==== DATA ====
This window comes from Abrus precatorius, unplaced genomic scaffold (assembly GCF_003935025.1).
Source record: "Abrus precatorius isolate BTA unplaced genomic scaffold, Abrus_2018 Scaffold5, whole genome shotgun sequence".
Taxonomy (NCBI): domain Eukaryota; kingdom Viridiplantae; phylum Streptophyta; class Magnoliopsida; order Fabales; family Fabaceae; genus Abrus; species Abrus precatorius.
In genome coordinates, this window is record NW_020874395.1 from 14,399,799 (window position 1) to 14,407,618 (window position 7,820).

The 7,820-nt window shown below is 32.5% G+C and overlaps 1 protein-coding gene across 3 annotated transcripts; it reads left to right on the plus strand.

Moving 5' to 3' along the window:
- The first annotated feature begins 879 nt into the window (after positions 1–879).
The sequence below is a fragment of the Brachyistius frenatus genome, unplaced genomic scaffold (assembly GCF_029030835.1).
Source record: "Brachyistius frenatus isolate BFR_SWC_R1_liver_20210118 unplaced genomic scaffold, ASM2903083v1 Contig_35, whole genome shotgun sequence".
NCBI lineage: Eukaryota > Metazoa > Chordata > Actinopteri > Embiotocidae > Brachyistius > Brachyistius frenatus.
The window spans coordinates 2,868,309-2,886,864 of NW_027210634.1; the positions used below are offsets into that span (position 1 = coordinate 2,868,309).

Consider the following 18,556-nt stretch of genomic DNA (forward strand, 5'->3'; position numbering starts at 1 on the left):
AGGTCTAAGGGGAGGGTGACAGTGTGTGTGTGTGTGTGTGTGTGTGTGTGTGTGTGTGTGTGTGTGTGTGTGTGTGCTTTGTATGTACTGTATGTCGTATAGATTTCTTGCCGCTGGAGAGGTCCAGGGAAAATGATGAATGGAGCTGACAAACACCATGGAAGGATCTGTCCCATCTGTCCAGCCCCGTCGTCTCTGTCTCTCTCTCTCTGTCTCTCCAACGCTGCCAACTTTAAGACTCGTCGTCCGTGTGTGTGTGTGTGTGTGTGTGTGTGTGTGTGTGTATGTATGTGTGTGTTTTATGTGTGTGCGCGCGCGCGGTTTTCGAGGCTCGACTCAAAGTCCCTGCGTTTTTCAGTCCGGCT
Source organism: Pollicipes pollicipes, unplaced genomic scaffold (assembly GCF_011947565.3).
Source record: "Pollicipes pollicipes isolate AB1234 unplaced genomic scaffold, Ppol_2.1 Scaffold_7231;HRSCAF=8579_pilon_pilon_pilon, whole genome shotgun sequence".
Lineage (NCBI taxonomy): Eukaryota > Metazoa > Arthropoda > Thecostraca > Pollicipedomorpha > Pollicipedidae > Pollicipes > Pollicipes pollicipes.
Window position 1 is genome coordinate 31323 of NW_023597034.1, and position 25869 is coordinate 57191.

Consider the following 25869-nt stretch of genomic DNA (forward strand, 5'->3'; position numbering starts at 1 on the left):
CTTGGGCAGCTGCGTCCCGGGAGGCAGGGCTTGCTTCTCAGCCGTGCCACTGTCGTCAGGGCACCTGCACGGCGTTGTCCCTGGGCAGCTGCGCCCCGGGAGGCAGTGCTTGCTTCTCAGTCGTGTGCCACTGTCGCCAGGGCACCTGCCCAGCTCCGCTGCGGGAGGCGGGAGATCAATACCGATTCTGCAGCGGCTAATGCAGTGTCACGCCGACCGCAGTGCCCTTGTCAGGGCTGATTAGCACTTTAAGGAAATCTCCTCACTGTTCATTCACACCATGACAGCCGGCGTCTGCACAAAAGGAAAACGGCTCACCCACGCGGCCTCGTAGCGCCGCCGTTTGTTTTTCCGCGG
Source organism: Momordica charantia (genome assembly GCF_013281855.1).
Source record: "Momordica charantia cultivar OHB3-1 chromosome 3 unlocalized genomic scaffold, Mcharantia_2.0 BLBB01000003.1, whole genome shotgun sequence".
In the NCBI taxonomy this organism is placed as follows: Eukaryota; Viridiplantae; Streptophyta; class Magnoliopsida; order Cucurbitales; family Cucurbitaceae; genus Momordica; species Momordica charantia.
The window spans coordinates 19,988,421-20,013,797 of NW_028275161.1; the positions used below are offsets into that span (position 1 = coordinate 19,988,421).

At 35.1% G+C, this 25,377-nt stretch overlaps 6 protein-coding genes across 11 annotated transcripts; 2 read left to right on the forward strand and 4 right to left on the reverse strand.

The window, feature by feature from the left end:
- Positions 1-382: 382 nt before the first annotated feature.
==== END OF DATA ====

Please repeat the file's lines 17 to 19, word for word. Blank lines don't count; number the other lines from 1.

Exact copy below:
Window position 1 is genome coordinate 31323 of NW_023597034.1, and position 25869 is coordinate 57191.

Consider the following 25869-nt stretch of genomic DNA (forward strand, 5'->3'; position numbering starts at 1 on the left):
CTTGGGCAGCTGCGTCCCGGGAGGCAGGGCTTGCTTCTCAGCCGTGCCACTGTCGTCAGGGCACCTGCACGGCGTTGTCCCTGGGCAGCTGCGCCCCGGGAGGCAGTGCTTGCTTCTCAGTCGTGTGCCACTGTCGCCAGGGCACCTGCCCAGCTCCGCTGCGGGAGGCGGGAGATCAATACCGATTCTGCAGCGGCTAATGCAGTGTCACGCCGACCGCAGTGCCCTTGTCAGGGCTGATTAGCACTTTAAGGAAATCTCCTCACTGTTCATTCACACCATGACAGCCGGCGTCTGCACAAAAGGAAAACGGCTCACCCACGCGGCCTCGTAGCGCCGCCGTTTGTTTTTCCGCGG